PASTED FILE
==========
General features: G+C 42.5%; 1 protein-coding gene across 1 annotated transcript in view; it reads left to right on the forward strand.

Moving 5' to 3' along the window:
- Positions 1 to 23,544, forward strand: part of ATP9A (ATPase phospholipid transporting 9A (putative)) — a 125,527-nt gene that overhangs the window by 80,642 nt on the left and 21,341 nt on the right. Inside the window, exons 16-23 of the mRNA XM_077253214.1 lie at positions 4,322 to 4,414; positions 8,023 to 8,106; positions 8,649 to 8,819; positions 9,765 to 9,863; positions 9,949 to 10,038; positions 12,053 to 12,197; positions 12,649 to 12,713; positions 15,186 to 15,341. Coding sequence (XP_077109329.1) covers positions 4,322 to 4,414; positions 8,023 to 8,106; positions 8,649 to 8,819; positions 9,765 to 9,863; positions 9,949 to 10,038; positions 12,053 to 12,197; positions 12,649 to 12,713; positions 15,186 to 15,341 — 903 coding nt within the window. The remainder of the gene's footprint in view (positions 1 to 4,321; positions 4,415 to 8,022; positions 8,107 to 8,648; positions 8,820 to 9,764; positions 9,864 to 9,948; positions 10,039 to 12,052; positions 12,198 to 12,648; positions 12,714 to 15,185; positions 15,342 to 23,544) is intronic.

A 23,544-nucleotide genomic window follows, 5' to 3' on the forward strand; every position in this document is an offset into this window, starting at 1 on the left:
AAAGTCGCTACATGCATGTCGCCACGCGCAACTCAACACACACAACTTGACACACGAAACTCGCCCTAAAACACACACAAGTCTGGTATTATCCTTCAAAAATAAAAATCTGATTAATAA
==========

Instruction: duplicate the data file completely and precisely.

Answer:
General features: G+C 42.5%; 1 protein-coding gene across 1 annotated transcript in view; it reads left to right on the forward strand.

Moving 5' to 3' along the window:
- Positions 1 to 23,544, forward strand: part of ATP9A (ATPase phospholipid transporting 9A (putative)) — a 125,527-nt gene that overhangs the window by 80,642 nt on the left and 21,341 nt on the right. Inside the window, exons 16-23 of the mRNA XM_077253214.1 lie at positions 4,322 to 4,414; positions 8,023 to 8,106; positions 8,649 to 8,819; positions 9,765 to 9,863; positions 9,949 to 10,038; positions 12,053 to 12,197; positions 12,649 to 12,713; positions 15,186 to 15,341. Coding sequence (XP_077109329.1) covers positions 4,322 to 4,414; positions 8,023 to 8,106; positions 8,649 to 8,819; positions 9,765 to 9,863; positions 9,949 to 10,038; positions 12,053 to 12,197; positions 12,649 to 12,713; positions 15,186 to 15,341 — 903 coding nt within the window. The remainder of the gene's footprint in view (positions 1 to 4,321; positions 4,415 to 8,022; positions 8,107 to 8,648; positions 8,820 to 9,764; positions 9,864 to 9,948; positions 10,039 to 12,052; positions 12,198 to 12,648; positions 12,714 to 15,185; positions 15,342 to 23,544) is intronic.

A 23,544-nucleotide genomic window follows, 5' to 3' on the forward strand; every position in this document is an offset into this window, starting at 1 on the left:
AAAGTCGCTACATGCATGTCGCCACGCGCAACTCAACACACACAACTTGACACACGAAACTCGCCCTAAAACACACACAAGTCTGGTATTATCCTTCAAAAATAAAAATCTGATTAATAA